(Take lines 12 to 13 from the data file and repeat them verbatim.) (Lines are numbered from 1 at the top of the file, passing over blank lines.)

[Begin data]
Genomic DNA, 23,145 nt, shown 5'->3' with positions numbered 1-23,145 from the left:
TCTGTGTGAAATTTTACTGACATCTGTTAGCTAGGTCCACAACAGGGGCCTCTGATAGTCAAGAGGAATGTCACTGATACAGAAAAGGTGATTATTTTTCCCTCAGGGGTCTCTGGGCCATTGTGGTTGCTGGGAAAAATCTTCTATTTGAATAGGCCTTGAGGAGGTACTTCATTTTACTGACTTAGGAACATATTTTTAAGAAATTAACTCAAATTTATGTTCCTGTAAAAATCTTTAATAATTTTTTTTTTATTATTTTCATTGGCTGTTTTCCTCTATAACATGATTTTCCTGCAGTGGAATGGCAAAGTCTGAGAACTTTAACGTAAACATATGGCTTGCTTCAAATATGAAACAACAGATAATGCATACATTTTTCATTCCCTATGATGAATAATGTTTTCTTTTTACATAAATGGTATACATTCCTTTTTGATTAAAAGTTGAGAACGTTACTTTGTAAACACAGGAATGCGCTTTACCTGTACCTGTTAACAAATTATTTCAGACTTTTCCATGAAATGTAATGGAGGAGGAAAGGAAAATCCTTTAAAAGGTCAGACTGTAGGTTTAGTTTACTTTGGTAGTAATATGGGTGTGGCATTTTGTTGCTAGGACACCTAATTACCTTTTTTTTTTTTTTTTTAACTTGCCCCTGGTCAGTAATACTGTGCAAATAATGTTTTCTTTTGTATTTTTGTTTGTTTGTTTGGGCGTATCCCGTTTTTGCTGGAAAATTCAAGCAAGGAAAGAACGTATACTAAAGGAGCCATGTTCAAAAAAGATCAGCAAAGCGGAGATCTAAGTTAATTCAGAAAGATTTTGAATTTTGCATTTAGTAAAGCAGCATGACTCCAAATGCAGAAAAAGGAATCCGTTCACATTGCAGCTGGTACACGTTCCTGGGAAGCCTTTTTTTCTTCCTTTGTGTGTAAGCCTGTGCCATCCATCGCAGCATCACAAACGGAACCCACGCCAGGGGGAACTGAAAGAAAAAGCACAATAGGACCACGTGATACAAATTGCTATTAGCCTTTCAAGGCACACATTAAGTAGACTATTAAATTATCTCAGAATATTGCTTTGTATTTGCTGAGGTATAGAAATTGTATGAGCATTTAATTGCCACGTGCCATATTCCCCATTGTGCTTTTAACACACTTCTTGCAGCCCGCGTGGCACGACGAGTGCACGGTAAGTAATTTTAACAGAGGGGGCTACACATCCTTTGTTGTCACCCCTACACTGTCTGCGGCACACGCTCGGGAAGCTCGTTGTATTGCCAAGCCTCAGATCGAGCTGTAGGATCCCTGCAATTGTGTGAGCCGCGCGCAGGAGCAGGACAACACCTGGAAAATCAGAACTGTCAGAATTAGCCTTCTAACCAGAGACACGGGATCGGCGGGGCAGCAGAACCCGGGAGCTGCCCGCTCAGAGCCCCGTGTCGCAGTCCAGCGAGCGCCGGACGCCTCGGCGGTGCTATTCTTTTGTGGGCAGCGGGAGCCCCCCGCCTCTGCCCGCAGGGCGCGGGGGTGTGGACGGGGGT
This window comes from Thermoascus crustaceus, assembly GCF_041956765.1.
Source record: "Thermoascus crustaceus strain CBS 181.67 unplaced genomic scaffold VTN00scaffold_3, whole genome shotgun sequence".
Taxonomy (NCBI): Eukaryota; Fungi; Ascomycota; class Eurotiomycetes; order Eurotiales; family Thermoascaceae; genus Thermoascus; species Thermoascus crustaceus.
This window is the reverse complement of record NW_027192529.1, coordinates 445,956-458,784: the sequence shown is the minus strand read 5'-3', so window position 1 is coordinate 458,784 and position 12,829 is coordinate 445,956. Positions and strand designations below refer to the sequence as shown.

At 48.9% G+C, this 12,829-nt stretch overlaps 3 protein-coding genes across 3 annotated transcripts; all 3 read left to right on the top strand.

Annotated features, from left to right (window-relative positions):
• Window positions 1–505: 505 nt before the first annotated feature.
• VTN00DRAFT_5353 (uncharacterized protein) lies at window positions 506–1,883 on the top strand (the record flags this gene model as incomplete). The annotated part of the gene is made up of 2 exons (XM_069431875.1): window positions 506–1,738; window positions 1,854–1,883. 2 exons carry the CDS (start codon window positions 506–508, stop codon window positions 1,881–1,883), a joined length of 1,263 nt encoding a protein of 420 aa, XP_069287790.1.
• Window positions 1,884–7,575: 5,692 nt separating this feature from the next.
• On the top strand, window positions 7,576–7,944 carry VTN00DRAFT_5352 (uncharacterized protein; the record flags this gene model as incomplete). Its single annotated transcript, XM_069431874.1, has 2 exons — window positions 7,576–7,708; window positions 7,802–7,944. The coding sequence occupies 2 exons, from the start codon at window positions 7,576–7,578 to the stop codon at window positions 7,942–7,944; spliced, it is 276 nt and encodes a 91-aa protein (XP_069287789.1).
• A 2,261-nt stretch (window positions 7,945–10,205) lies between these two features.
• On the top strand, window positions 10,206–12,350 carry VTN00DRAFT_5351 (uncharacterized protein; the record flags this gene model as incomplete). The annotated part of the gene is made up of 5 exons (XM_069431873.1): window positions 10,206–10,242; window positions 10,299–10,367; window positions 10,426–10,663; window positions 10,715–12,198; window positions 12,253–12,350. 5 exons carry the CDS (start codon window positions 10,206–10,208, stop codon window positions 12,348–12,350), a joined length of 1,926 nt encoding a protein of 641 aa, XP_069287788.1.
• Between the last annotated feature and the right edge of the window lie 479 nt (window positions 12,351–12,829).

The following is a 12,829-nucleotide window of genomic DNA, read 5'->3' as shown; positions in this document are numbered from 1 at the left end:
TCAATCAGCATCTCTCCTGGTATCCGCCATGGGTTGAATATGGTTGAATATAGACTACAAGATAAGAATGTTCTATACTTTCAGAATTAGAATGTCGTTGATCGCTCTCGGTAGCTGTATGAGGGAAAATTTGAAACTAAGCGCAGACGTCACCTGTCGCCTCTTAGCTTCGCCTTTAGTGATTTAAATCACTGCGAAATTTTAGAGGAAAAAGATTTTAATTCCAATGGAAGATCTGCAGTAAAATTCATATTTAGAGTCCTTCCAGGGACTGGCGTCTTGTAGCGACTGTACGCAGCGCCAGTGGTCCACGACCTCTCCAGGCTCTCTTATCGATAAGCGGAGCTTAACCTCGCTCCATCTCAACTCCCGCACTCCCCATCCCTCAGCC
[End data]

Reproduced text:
• On the top strand, window positions 7,576–7,944 carry VTN00DRAFT_5352 (uncharacterized protein; the record flags this gene model as incomplete). Its single annotated transcript, XM_069431874.1, has 2 exons — window positions 7,576–7,708; window positions 7,802–7,944. The coding sequence occupies 2 exons, from the start codon at window positions 7,576–7,578 to the stop codon at window positions 7,942–7,944; spliced, it is 276 nt and encodes a 91-aa protein (XP_069287789.1).
• A 2,261-nt stretch (window positions 7,945–10,205) lies between these two features.